When I owned my home, I was an activist in my neighborhood. I organized 4 blocks surrounding my property as a neighborhood-watch-group and, together, we managed to eject a prostitution ring from the area. I also joined the city’s emergency network and trained to be a responder in a natural disaster. Eventually, I sold my home and moved to a retirement center. Within a few months, I was down on my knees, cutting plastic squares large enough to cover my apartment windows and those of my neighbors’. I had left one community but joined another.
As Aristotle observed centuries ago, we humans are social animals. We know in our DNA survival depends upon cooperating with others. What’s surprising is that we’ve given so little thought to this fact when we design our cities. Planners think in terms of physical structures — how to build an edifice well enough to survive earthquakes, or storms, or floods. Lately, however, sociologists have been encouraging planners to think about social infrastructure. (“Strength In Numbers,” by Eric Klinenberg, Wired, November 2016, Pg. 106-110.)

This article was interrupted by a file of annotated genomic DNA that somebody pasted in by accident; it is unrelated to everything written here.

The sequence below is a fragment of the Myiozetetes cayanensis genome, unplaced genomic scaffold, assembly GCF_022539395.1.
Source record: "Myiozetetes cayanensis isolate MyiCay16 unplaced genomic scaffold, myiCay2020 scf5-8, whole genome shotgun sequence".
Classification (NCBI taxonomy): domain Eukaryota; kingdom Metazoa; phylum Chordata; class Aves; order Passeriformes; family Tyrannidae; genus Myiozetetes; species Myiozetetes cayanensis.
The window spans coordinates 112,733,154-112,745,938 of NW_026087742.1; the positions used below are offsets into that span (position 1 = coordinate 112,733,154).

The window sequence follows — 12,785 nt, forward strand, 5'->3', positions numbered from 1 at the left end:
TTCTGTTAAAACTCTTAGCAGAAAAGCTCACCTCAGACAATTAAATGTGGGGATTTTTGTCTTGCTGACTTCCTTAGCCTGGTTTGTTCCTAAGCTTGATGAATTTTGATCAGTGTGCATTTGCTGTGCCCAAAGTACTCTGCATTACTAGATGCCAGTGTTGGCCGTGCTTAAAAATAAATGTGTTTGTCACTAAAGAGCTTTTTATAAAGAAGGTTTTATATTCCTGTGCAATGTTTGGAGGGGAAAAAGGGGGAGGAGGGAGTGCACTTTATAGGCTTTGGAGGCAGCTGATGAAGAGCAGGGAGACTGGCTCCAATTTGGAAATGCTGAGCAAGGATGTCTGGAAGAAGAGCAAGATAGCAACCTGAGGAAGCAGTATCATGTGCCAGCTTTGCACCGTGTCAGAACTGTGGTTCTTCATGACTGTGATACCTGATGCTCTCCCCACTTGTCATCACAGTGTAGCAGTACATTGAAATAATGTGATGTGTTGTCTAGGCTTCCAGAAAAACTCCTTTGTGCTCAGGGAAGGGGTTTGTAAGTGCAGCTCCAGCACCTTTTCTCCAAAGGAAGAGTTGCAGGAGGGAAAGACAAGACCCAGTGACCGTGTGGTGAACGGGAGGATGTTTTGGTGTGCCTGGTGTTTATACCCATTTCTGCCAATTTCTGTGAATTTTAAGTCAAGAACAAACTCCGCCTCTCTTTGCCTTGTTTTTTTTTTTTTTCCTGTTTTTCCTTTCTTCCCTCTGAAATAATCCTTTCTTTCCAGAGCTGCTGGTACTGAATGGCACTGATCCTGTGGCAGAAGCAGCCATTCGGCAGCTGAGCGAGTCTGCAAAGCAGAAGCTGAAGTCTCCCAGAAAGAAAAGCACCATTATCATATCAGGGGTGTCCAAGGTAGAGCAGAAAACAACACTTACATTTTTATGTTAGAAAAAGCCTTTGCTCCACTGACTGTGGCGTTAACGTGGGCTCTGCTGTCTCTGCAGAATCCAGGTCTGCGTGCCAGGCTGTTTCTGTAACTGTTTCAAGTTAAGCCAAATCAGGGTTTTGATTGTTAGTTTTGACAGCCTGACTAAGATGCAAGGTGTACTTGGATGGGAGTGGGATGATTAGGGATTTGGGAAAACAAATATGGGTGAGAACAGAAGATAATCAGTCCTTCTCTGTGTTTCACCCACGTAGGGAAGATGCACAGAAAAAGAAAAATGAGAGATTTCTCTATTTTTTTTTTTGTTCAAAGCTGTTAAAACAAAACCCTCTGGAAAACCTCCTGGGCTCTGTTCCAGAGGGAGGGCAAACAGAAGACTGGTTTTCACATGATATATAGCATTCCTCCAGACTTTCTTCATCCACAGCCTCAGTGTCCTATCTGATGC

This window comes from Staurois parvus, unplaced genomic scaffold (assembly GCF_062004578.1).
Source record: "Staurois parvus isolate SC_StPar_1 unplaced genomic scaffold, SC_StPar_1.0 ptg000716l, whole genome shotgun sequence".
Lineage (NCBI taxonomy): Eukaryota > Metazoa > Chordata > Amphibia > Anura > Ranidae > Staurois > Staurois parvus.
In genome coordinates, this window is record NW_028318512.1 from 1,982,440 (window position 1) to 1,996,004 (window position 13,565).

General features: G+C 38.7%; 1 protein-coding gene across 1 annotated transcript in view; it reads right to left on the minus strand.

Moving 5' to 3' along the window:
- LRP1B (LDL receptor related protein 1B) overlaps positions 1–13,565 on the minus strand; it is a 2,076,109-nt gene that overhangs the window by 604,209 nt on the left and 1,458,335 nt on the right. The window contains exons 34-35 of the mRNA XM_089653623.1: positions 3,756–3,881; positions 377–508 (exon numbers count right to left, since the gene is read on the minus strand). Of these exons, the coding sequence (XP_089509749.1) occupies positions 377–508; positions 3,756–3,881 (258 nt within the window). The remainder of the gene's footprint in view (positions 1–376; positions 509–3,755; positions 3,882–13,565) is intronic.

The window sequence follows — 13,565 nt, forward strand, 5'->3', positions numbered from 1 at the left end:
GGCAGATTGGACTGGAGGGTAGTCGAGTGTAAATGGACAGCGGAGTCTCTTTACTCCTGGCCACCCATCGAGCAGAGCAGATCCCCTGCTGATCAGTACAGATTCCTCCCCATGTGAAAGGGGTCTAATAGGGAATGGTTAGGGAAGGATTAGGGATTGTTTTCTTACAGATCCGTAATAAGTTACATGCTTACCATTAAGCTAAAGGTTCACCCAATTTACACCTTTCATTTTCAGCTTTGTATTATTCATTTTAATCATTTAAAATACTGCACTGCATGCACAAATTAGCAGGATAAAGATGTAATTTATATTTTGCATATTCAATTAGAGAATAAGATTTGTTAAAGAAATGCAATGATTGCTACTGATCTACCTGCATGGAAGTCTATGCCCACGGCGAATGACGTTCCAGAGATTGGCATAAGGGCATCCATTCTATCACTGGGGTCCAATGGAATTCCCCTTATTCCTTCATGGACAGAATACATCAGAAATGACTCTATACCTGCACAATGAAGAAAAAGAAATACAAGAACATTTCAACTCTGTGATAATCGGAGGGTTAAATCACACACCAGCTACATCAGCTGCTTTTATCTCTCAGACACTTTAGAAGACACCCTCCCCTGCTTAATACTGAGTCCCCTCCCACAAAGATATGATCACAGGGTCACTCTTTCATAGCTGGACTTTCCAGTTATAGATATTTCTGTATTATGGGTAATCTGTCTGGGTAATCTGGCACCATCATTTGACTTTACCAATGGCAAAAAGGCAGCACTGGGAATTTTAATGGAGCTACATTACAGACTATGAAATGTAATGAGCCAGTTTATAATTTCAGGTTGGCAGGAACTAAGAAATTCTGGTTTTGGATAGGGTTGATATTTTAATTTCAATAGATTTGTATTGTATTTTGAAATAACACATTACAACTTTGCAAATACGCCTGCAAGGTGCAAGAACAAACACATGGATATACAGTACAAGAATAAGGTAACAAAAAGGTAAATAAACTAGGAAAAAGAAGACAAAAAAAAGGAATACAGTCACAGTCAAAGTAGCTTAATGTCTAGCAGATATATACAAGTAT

The new emphasis comes from studies made after recent disasters. The assumption had been that survival rates in poor areas would be lower than those in affluent ones. The assumption proved false. More puzzling was that adjacent neighborhoods suffered different, rather than the same, survival rates. How were these findings to be explained?
Apparently, the social cohesiveness of a community made all the difference. (Ibid pg. 108) Neighborhoods where people sat on their porches and kept an eye on one another, or where well maintained sidewalks encouraged outdoor activity like walking and shopping, enabled people to grow aware of one another. The study concluded, “it’s the strength of a neighborhood that determines who lives and who dies in a disaster,” because, in a disaster, neighbors are likely to be first responders. (Ibid pg. 108.)
Robert Frost may have gotten it wrong about good neighbors. Fences may not matter. But good stoops do.